EU reactions: Swoboda accuses Erdoğan of using Hizmet movement as an excuse

Socialist leader Hannes Swoboda accused Prime Minister Recep Tayyip Erdoğan of using the Hizmet movement as an excuse to backtrack on reforms, during their meeting in the European Parliament on Tuesday.

EU sources told Today’s Zaman that Swoboda, the leader of the Group of the Progressive Alliance of Socialists and Democrats, grilled Erdoğan on his recent actions vis-à-vis the corruption investigations in which some of his Cabinet ministers have been implicated. The veteran Socialist leader accused Erdoğan of using the Hizmet movement to halt reforms, stressing that the prime minister had supported the movement a year ago and asked why he now saw the movement as a threat.

Erdoğan has crafted an international conspiracy theory to explain the corruption scandal in which the Hizmet movement is accused of being “domestic collaborators.”

“You were still supporting the Hizmet movement a year ago. Now you use the movement as an excuse for halting reforms. Why do you see them as a danger to Turkey now?” he asked.

Sources said Swoboda made it very clear that the EU was very concerned about the state of the rule of law in Turkey. “We are very concerned about the rule of law and the separation of powers, especially the independence of the judiciary,” he stressed.

Swoboda’s office, when contacted by Today’s Zaman, confirmed the Socialist leader’s statements.

Swoboda also criticized Erdoğan for often bringing up foreign conspiracy theories. “You refer to foreign conspiracy theories to explain unfolding events, just like you did with the Gezi Park demonstrations,” Swoboda said.

The Socialist leader also tried to find out why the government now wanted to change the law on the Supreme Board of Judges and Prosecutors (HSYK), which it supported just three years ago. Swoboda reminded Erdoğan that he had faced problems with their sister party, the Republican People’s Party (CHP), simply because Swoboda had supported the constitutional amendments made in 2010. “I personally supported the constitutional amendment of September 2010 — as you know very well — at the cost of conflicts with the CHP, our sister party. It is not international forces but you who want to change it now. Why?” he asked.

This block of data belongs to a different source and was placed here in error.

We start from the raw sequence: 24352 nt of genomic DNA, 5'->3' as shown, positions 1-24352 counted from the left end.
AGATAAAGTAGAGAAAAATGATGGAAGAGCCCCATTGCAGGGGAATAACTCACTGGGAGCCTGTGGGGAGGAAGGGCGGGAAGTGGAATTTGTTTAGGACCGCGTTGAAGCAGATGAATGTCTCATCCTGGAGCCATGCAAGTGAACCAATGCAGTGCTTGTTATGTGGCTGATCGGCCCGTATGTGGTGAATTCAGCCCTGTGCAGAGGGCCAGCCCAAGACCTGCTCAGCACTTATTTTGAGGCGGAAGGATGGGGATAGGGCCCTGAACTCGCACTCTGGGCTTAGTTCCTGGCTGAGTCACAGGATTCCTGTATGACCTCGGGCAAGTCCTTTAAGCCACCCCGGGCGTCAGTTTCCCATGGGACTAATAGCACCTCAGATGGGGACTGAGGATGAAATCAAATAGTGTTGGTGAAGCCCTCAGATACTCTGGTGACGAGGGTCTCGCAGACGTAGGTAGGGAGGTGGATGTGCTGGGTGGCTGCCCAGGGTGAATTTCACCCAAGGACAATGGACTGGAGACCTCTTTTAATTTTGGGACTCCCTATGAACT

Co-chairman of the Greens Daniel Cohn-Bendit was equally critical. Cohn-Bendit told Erdoğan that he had declared that he did not recognize the European Parliament (EP) when it passed a resolution back in June but was now telling them how the EP is an important institution. Cohn-Bendit asked Erdoğan which version was true.

He also stressed that the conspiracy theories which Erdoğan often refers to reminds him of Kemalists and their theories to explain the problems in the country.

 

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About yavuzbaydar

Yavuz Baydar has been an award-winning Turkish journalist, whose professional activity spans nearly four decades. In December 2013, Baydar co-founded the independent media platform, P24, Punto24, to monitor the media sector of Turkey, as well as organizing surveys, and training workshops. Baydar wrote opinion columns, in Turkish, liberal daily Ozgur Dusunce and news site Haberdar, and in English, daily Today's Zaman, on domestic and foreign policy issues related to Turkey, and media matters, until all had to cease publications due to growing political oppression. Currently, he writes regular chronicles for Die Süddeutsche Zeitung, and opinion columns for the Arab Weekly, as well as analysis for Index on Censorship. Baydar blogs with the Huffington Post, sharing his his analysis and views on Turkish politics, the Middle East, Balkans, Europe, U.S-Turkish relations, human rights, free speech, press freedom, history, etc. His opinion articles appeared at the New York Times, the Guardian, El Pais, Svenska Dagbladet, and Al Jazeera English online. Turkey’s first news ombudsman, beginning at Milliyet daily in 1999, Baydar worked in the same role as reader representative until 2014. His work included reader complaints with content, and commentary on media ethics. Working in a tough professional climate had its costs: he was twice forced to leave his job, after his self-critical columns on journalistic flaws and fabricated news stories. Baydar worked as producer and news presenter in Swedish Radio &TV Corp. (SR) Stockholm, Sweden between 1979-1991; as correspondent for Scandinavia and Baltics for Turkish daily Cumhuriyet between 1980-1992, and the BBC World Service, in early 1990's. Returning to Turkey in 1994, he worked as reporter and ediytor for various outlets in print, as well as hosting debate porogrammes in public and private TV channels. Baydar studied informatics, cybernetics and, later, had his journalism ediucatiob in the University of Stockholm. Baydar served as president of the U.S. based International Organizaton of News Ombudsmen (ONO) in 2003. He was a Knight-Wallace Fellow at University of Michigan in 2004. Baydar was given the Special Award of the European Press Prize (EPP), for 'excellence in journalism', along with the Guardian and Der Spiegel in 2014. He won the Umbria Journalism Award in March 2014 and Caravella/Mare Nostrum Prize in 2015; both in Italy. Baydar completed an extensive research on self-censorship, corruption in media, and growing threats over journalism in Turkey as a Shorenstein Fellow at the Kennedy School of Government at Harvard.
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